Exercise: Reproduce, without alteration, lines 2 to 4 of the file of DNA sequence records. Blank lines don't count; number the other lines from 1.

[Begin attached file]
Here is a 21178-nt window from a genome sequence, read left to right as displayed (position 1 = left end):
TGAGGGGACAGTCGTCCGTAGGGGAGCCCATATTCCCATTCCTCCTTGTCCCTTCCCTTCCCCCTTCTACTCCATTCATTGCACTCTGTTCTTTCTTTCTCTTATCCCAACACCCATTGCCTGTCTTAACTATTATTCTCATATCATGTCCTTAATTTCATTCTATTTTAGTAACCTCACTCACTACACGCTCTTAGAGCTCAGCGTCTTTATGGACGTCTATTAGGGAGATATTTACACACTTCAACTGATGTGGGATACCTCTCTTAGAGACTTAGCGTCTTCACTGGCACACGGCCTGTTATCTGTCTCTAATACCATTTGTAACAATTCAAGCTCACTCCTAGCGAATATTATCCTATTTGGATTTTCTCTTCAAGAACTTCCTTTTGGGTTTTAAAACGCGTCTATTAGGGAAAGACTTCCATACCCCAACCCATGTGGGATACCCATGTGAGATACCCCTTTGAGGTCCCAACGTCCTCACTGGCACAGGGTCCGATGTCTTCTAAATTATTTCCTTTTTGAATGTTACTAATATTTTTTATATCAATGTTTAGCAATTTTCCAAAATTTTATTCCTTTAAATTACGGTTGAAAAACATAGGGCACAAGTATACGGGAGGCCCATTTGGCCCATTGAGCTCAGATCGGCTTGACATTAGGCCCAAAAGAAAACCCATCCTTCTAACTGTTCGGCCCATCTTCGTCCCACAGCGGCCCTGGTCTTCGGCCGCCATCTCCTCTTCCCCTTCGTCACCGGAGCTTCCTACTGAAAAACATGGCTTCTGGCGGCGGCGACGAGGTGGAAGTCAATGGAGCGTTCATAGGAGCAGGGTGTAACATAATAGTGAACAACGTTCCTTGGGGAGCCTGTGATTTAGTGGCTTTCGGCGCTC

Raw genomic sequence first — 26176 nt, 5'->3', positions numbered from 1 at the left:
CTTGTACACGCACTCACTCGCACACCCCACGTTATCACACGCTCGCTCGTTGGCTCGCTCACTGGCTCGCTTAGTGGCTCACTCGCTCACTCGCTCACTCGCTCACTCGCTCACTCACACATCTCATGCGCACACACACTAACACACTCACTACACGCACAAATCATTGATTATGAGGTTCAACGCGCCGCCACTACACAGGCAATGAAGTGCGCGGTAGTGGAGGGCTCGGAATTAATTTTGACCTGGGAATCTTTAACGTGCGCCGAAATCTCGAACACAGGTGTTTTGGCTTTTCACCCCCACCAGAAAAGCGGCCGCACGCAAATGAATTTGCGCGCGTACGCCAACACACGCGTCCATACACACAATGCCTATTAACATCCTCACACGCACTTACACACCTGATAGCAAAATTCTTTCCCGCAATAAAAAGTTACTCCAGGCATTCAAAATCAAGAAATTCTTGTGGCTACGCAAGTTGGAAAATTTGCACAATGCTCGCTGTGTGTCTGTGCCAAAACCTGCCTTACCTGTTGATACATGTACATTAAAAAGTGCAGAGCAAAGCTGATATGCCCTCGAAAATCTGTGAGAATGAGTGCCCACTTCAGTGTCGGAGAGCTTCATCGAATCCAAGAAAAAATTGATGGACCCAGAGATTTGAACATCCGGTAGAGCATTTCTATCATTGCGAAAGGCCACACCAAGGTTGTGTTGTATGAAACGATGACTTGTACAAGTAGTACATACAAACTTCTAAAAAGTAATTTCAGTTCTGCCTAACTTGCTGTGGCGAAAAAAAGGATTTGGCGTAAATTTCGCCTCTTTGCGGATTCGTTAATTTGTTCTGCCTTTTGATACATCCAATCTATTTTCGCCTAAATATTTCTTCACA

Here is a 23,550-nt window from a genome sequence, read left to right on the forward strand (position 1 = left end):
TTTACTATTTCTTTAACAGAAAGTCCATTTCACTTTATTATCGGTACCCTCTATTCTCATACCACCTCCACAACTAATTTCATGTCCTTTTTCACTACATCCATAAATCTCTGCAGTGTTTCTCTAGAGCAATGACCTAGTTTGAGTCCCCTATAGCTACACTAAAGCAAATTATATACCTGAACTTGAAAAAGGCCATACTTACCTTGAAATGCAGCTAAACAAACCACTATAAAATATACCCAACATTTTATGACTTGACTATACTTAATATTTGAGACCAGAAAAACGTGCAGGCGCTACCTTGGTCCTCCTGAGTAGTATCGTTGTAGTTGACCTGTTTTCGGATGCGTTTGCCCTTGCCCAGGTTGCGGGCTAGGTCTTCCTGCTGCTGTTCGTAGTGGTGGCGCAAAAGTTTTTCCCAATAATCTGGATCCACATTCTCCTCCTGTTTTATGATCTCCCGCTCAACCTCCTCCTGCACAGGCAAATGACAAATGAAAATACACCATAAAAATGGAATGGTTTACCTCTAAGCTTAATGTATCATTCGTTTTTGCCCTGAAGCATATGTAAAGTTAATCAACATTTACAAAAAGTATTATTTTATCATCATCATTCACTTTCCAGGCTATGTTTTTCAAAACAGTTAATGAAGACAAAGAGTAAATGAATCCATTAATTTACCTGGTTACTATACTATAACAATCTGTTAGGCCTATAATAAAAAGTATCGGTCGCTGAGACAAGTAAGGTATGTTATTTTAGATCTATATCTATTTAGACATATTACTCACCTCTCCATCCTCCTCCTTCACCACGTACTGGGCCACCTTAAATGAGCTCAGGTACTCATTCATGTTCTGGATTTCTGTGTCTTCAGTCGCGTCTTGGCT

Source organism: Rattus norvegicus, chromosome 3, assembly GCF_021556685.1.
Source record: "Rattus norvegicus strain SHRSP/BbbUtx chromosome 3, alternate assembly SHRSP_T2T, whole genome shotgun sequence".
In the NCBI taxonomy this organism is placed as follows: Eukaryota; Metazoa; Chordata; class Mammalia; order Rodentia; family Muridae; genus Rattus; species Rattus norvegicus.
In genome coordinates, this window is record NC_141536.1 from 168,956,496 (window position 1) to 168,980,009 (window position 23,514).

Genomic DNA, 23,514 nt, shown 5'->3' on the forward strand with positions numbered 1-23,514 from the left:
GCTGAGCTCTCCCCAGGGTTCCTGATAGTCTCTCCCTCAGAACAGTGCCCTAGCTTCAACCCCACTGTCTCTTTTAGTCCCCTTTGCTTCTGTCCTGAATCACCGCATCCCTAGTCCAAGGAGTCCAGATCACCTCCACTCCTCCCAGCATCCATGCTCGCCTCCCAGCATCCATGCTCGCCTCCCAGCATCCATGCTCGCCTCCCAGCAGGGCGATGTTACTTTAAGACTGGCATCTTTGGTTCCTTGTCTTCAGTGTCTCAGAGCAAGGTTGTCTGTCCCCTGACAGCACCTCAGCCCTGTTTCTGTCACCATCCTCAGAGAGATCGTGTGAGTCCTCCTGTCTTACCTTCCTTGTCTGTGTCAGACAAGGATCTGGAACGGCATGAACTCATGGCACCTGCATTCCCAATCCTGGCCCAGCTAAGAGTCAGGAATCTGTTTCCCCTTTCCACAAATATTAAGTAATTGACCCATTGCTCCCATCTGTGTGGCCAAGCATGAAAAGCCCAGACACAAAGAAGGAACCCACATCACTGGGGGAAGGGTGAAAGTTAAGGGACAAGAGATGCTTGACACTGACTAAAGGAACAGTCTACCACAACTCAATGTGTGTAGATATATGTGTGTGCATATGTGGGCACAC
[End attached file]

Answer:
TGAGGGGACAGTCGTCCGTAGGGGAGCCCATATTCCCATTCCTCCTTGTCCCTTCCCTTCCCCCTTCTACTCCATTCATTGCACTCTGTTCTTTCTTTCTCTTATCCCAACACCCATTGCCTGTCTTAACTATTATTCTCATATCATGTCCTTAATTTCATTCTATTTTAGTAACCTCACTCACTACACGCTCTTAGAGCTCAGCGTCTTTATGGACGTCTATTAGGGAGATATTTACACACTTCAACTGATGTGGGATACCTCTCTTAGAGACTTAGCGTCTTCACTGGCACACGGCCTGTTATCTGTCTCTAATACCATTTGTAACAATTCAAGCTCACTCCTAGCGAATATTATCCTATTTGGATTTTCTCTTCAAGAACTTCCTTTTGGGTTTTAAAACGCGTCTATTAGGGAAAGACTTCCATACCCCAACCCATGTGGGATACCCATGTGAGATACCCCTTTGAGGTCCCAACGTCCTCACTGGCACAGGGTCCGATGTCTTCTAAATTATTTCCTTTTTGAATGTTACTAATATTTTTTATATCAATGTTTAGCAATTTTCCAAAATTTTATTCCTTTAAATTACGGTTGAAAAACATAGGGCACAAGTATACGGGAGGCCCATTTGGCCCATTGAGCTCAGATCGGCTTGACATTAGGCCCAAAAGAAAACCCATCCTTCTAACTGTTCGGCCCATCTTCGTCCCACAGCGGCCCTGGTCTTCGGCCGCCATCTCCTCTTCCCCTTCGTCACCGGAGCTTCCTACTGAAAAACATGGCTTCTGGCGGCGGCGACGAGGTGGAAGTCAATGGAGCGTTCATAGGAGCAGGGTGTAACATAATAGTGAACAACGTTCCTTGGGGAGCCTGTGATTTAGTGGCTTTCGGCGCTC

Raw genomic sequence first — 26176 nt, 5'->3', positions numbered from 1 at the left:
CTTGTACACGCACTCACTCGCACACCCCACGTTATCACACGCTCGCTCGTTGGCTCGCTCACTGGCTCGCTTAGTGGCTCACTCGCTCACTCGCTCACTCGCTCACTCGCTCACTCACACATCTCATGCGCACACACACTAACACACTCACTACACGCACAAATCATTGATTATGAGGTTCAACGCGCCGCCACTACACAGGCAATGAAGTGCGCGGTAGTGGAGGGCTCGGAATTAATTTTGACCTGGGAATCTTTAACGTGCGCCGAAATCTCGAACACAGGTGTTTTGGCTTTTCACCCCCACCAGAAAAGCGGCCGCACGCAAATGAATTTGCGCGCGTACGCCAACACACGCGTCCATACACACAATGCCTATTAACATCCTCACACGCACTTACACACCTGATAGCAAAATTCTTTCCCGCAATAAAAAGTTACTCCAGGCATTCAAAATCAAGAAATTCTTGTGGCTACGCAAGTTGGAAAATTTGCACAATGCTCGCTGTGTGTCTGTGCCAAAACCTGCCTTACCTGTTGATACATGTACATTAAAAAGTGCAGAGCAAAGCTGATATGCCCTCGAAAATCTGTGAGAATGAGTGCCCACTTCAGTGTCGGAGAGCTTCATCGAATCCAAGAAAAAATTGATGGACCCAGAGATTTGAACATCCGGTAGAGCATTTCTATCATTGCGAAAGGCCACACCAAGGTTGTGTTGTATGAAACGATGACTTGTACAAGTAGTACATACAAACTTCTAAAAAGTAATTTCAGTTCTGCCTAACTTGCTGTGGCGAAAAAAAGGATTTGGCGTAAATTTCGCCTCTTTGCGGATTCGTTAATTTGTTCTGCCTTTTGATACATCCAATCTATTTTCGCCTAAATATTTCTTCACA